Sierra Valley Museum of Medical History in Sacramento
When I was exploring Sacramento, I attempted to visit Sutter’s Fort, but it happened to be closed for renovations when I was there. Since I had time to kill before my plane, I scoured the internet for something else to do and stumbled upon this unique medical museum. I headed over to check it out, and I was glad I did as it had a ton of fantastic and strange old medical tools, and after visiting, it made me happy to be living in the time that I currently do. Here is all the info.
- Hours: Closed Sat-Sun, Mon-Fri: 9 AM – 4 PM
- Cost: Free
- Location: 5380 Elvas Ave, Sacramento, CA 95819
- Information from my visit in 2015
One of the best parts about this museum is that it is entirely free. It does not appear to be super popular based on what one of the workers told me, but I found it to have a lot of interesting stuff, especially for a free museum.
The museum is just in a hallway and one room on the bottom of a medical research facility. When you walk in, the first thing you will see is an old iron lung device that was used to help people with Polio. It was a crazy contraption; they even had marketing materials from the time period showing people using it.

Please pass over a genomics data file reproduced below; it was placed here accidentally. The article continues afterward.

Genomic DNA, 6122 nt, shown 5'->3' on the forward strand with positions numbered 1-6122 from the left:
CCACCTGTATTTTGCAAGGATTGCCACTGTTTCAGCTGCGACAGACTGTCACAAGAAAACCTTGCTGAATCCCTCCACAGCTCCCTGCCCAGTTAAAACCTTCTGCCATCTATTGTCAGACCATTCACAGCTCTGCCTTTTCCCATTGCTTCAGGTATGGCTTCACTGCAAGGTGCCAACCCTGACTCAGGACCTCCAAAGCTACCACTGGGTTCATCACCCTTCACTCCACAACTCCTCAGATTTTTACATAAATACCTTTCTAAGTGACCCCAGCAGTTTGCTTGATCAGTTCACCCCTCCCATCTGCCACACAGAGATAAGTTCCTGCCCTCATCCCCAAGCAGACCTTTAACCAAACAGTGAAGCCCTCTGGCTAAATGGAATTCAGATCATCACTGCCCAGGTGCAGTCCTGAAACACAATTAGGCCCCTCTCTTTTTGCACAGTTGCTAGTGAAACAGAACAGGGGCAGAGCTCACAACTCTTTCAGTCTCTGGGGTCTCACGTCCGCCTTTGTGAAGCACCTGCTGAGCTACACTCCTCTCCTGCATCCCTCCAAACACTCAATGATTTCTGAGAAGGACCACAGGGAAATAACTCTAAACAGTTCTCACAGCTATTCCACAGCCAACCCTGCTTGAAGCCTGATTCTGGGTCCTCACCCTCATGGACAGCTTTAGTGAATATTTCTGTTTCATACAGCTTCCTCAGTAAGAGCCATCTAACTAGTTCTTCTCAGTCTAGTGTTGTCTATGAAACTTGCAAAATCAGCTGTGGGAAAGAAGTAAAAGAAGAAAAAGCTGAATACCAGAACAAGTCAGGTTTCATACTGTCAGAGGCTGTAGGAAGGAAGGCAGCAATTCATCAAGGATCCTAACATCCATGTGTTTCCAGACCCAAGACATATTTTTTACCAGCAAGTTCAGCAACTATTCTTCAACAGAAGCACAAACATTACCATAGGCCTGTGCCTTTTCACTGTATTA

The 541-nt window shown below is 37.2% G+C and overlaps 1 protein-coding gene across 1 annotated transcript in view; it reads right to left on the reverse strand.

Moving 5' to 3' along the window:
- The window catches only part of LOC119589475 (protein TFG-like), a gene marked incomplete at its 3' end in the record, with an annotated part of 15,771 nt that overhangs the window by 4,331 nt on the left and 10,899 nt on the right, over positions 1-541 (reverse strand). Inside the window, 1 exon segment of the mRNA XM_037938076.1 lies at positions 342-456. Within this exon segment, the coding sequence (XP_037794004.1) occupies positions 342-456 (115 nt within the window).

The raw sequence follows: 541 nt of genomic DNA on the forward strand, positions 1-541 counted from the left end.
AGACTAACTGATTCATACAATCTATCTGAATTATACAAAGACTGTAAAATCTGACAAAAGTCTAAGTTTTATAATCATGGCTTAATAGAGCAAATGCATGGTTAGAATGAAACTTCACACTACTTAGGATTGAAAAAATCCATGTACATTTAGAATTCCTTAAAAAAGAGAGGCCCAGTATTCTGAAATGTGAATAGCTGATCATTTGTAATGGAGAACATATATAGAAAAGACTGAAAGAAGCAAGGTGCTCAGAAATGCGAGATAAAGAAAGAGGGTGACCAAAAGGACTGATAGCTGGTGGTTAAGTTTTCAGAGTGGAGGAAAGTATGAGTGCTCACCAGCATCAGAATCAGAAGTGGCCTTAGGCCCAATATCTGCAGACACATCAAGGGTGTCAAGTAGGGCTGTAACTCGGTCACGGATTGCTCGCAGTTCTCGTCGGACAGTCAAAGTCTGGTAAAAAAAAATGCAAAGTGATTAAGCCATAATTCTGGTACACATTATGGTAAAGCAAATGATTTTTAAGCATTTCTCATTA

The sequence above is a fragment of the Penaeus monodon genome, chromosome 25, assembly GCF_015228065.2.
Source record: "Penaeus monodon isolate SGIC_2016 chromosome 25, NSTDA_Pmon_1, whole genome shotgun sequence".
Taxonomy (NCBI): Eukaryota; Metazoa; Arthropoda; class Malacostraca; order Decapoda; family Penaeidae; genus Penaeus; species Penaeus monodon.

Next to that, there are a lot of instruments in a glass case with the most exciting thing for me being the collection of different types of fake eyes.
From here, you can head across the hall into the main room of the museum where everything is located. The items on display include things ranging from old nurse uniforms to wooden wheelchairs. It is overwhelming how much stuff they have. Below are a few photos.
One of the most interesting things for me was seeing the area based on leeches. I have always found it pretty crazy that they used leeches in the past, so I enjoyed reading about how there are still a few areas where they use leeches now as well.
They also had the history of the bedpan in the corner. I doubt the history of the bedpan is on display in very many other places.
Lastly, there was this big dental cabinet against one wall. I am not even sure what the tools that go with the cabinet look like, but just the cabinet and the creepy doll mimicking a child made me glad for the dentist I have.
All in all, I explored the Sierra Valley Museum of Medical History for about a half-hour and learned a bunch of new things about medical tools. Sure, this is not for everyone, but it is an excellent free museum if you are looking to kill some time in Sacramento. Let me know your thoughts if you have been in the comments.